The government have introduced legislation which will pass into law if they have their way, yet when this bill comes into force there will be no way for a law-abiding citizen to know what they need to do to avoid breaching section 8. There is no detail as to what the due diligence defence actually requires. In fact, law-abiding citizens will not even be able to find out which kinds of timber attract the operation of section 8, which will impose on those citizens, if they make an innocent mistake, a penalty of up to five years in prison potentially.
Let's be completely clear about what this legislation does. Let's not hear any more of this talk of high and noble aims. Let's focus on a detailed analysis of what this provision specifically does under the bill that the government are seeking to ram through the House this afternoon. If an importer brings into Australia a chair, for example, made almost entirely of plastic or metal but which happens to include some wood and, if it turns out that that wood has been illegally logged under the law of another country, then under the operation of proposed section 8 that importer will be liable to receive a knock on the door from a government inspector and will be liable to be imprisoned for up to five years. Those are the plain words of section 8, on the face of it.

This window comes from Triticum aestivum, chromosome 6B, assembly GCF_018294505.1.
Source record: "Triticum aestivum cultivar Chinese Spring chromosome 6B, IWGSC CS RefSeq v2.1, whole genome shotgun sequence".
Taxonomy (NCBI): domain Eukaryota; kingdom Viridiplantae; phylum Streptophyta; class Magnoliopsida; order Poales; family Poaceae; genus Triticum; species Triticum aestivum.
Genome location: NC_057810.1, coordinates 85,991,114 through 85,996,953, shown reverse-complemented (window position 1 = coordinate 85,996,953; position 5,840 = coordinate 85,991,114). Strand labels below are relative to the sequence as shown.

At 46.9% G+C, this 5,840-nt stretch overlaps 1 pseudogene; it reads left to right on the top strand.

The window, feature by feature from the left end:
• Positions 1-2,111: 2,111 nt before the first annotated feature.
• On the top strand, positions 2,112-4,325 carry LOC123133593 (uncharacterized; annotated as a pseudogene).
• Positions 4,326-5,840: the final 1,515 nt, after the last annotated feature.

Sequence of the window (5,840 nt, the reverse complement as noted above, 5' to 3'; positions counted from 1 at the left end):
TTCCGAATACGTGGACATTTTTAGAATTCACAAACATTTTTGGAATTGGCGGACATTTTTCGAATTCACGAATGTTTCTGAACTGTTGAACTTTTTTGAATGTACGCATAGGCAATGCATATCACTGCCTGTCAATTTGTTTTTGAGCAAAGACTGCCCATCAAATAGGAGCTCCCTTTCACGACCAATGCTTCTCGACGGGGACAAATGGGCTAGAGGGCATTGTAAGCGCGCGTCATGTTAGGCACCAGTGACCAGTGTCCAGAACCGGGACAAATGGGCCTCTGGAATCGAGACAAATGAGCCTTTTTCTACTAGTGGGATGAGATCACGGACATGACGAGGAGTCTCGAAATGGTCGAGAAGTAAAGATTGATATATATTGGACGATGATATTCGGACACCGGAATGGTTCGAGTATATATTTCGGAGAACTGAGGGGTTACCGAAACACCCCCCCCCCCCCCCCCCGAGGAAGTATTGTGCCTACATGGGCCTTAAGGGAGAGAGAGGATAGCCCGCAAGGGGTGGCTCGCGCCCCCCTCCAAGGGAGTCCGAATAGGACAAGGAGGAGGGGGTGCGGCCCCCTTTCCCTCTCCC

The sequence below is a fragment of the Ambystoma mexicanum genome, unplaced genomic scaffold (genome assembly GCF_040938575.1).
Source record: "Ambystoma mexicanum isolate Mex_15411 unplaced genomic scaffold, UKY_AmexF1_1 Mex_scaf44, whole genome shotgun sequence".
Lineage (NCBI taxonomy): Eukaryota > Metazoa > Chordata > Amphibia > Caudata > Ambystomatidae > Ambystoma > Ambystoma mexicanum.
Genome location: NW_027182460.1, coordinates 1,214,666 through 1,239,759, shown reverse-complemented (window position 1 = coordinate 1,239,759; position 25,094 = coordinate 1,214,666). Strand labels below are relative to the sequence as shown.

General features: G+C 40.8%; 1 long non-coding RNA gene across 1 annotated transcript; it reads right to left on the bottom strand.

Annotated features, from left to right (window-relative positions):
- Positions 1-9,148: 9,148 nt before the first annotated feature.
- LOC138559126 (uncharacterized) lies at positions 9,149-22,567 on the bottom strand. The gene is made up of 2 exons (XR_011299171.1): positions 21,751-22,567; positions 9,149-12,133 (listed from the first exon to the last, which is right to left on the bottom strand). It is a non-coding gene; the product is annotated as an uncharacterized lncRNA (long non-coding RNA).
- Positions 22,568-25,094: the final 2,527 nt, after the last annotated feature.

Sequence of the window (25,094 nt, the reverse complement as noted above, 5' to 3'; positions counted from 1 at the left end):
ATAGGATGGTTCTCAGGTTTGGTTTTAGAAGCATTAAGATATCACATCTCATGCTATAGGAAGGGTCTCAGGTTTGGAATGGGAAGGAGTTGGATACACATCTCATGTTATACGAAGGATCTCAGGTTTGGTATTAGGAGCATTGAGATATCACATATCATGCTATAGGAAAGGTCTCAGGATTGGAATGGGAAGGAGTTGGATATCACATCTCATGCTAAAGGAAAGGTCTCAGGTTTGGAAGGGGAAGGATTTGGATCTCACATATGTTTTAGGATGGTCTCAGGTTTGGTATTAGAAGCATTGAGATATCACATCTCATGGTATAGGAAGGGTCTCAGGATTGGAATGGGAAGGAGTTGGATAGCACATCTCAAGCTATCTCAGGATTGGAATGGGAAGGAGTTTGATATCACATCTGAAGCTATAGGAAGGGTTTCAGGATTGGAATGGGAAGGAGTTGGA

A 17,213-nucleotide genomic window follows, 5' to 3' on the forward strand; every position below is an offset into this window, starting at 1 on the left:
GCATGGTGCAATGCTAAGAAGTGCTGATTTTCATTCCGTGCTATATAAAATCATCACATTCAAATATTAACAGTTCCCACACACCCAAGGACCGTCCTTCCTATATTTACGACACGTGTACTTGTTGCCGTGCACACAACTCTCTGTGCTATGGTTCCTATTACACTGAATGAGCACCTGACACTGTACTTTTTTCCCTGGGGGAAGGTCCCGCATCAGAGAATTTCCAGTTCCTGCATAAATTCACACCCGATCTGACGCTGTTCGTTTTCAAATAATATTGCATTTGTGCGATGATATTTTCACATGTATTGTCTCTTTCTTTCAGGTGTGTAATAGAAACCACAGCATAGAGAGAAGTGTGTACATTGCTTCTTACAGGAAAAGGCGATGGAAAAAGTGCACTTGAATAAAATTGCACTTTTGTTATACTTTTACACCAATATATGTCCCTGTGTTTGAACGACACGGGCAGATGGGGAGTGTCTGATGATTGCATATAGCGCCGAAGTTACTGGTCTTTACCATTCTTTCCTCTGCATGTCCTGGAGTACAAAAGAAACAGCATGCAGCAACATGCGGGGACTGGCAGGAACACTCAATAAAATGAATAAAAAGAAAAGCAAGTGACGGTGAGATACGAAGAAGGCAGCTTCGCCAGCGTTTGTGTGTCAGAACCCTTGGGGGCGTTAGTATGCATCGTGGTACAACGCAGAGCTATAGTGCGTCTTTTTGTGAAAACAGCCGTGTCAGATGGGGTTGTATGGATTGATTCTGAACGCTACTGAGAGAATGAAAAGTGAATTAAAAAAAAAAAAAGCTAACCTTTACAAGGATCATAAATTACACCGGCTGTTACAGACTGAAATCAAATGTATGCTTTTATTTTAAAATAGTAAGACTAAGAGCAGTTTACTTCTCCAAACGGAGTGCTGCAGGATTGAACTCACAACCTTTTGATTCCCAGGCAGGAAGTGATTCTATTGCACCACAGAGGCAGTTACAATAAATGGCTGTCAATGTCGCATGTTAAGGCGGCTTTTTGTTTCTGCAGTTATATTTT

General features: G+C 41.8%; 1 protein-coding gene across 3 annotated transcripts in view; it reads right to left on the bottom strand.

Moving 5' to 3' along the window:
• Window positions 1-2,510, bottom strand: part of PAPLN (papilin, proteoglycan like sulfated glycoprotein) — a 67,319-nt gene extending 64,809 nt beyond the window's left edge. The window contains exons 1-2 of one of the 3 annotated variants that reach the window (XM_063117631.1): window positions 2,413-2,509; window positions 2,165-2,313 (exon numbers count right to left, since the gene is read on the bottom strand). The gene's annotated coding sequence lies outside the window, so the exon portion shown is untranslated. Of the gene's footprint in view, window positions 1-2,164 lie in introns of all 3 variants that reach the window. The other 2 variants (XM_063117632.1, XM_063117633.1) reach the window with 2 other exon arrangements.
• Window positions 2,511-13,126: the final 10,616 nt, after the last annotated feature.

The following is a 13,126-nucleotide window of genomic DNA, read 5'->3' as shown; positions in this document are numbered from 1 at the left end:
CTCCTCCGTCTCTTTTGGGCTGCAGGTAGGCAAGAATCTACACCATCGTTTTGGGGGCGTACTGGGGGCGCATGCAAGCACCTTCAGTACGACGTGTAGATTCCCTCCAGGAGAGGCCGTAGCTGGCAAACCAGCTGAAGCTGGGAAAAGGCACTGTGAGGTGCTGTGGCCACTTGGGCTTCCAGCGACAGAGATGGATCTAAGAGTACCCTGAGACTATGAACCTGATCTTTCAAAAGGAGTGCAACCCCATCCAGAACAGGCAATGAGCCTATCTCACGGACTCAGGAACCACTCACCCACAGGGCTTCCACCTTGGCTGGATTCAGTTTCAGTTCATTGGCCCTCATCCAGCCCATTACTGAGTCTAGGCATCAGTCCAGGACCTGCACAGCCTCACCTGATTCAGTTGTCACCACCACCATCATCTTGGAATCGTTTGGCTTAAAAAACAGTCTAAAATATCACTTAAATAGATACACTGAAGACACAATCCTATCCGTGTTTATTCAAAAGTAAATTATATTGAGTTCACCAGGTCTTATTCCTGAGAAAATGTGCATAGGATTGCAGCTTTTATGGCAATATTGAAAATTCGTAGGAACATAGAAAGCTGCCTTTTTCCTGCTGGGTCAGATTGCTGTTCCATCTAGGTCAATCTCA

The government come in here and talk about abrogation of responsibility when they have put forward this legislation without bothering to have ready the regulations which specify what a law-abiding citizen must do in order to comply with this law; without bothering to specify in the regulations the nature of the due diligence that a citizen must carry out to ensure that he or she is not breaching the law; and without even bothering to specify in a list the kinds of timbers that are defined as illegally logged. In these circumstances, it is extraordinary that the parliamentary secretary would use the term 'abrogation of responsibility', because it is the most remarkable abrogation of responsibility that this government would propose to introduce legislation imposing such penalties while making it effectively impossible for a citizen to find out what he or she has to do to comply with the law.